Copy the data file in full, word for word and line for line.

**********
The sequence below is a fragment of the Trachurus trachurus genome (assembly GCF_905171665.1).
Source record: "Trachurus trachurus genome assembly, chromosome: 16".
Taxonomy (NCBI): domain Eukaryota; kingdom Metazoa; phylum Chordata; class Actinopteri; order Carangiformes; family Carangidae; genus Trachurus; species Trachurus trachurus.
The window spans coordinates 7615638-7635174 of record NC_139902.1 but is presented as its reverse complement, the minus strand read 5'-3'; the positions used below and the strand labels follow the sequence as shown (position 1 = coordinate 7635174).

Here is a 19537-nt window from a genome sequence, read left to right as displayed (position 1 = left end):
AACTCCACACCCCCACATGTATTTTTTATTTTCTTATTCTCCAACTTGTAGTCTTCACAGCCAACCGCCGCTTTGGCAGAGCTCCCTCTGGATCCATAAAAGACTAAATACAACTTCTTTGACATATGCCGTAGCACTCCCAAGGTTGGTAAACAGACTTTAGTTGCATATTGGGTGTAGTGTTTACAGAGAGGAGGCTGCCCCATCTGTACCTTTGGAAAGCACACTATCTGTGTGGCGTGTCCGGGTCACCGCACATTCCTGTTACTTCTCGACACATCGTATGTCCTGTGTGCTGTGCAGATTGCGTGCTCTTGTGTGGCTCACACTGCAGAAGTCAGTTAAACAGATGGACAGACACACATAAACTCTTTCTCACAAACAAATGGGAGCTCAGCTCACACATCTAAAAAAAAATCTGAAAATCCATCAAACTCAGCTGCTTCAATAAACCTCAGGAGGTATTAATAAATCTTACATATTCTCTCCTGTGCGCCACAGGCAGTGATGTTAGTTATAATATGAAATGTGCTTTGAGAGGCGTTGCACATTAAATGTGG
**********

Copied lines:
The sequence below is a fragment of the Trachurus trachurus genome (assembly GCF_905171665.1).
Source record: "Trachurus trachurus genome assembly, chromosome: 16".
Taxonomy (NCBI): domain Eukaryota; kingdom Metazoa; phylum Chordata; class Actinopteri; order Carangiformes; family Carangidae; genus Trachurus; species Trachurus trachurus.
The window spans coordinates 7615638-7635174 of record NC_139902.1 but is presented as its reverse complement, the minus strand read 5'-3'; the positions used below and the strand labels follow the sequence as shown (position 1 = coordinate 7635174).

Here is a 19537-nt window from a genome sequence, read left to right as displayed (position 1 = left end):
AACTCCACACCCCCACATGTATTTTTTATTTTCTTATTCTCCAACTTGTAGTCTTCACAGCCAACCGCCGCTTTGGCAGAGCTCCCTCTGGATCCATAAAAGACTAAATACAACTTCTTTGACATATGCCGTAGCACTCCCAAGGTTGGTAAACAGACTTTAGTTGCATATTGGGTGTAGTGTTTACAGAGAGGAGGCTGCCCCATCTGTACCTTTGGAAAGCACACTATCTGTGTGGCGTGTCCGGGTCACCGCACATTCCTGTTACTTCTCGACACATCGTATGTCCTGTGTGCTGTGCAGATTGCGTGCTCTTGTGTGGCTCACACTGCAGAAGTCAGTTAAACAGATGGACAGACACACATAAACTCTTTCTCACAAACAAATGGGAGCTCAGCTCACACATCTAAAAAAAAATCTGAAAATCCATCAAACTCAGCTGCTTCAATAAACCTCAGGAGGTATTAATAAATCTTACATATTCTCTCCTGTGCGCCACAGGCAGTGATGTTAGTTATAATATGAAATGTGCTTTGAGAGGCGTTGCACATTAAATGTGG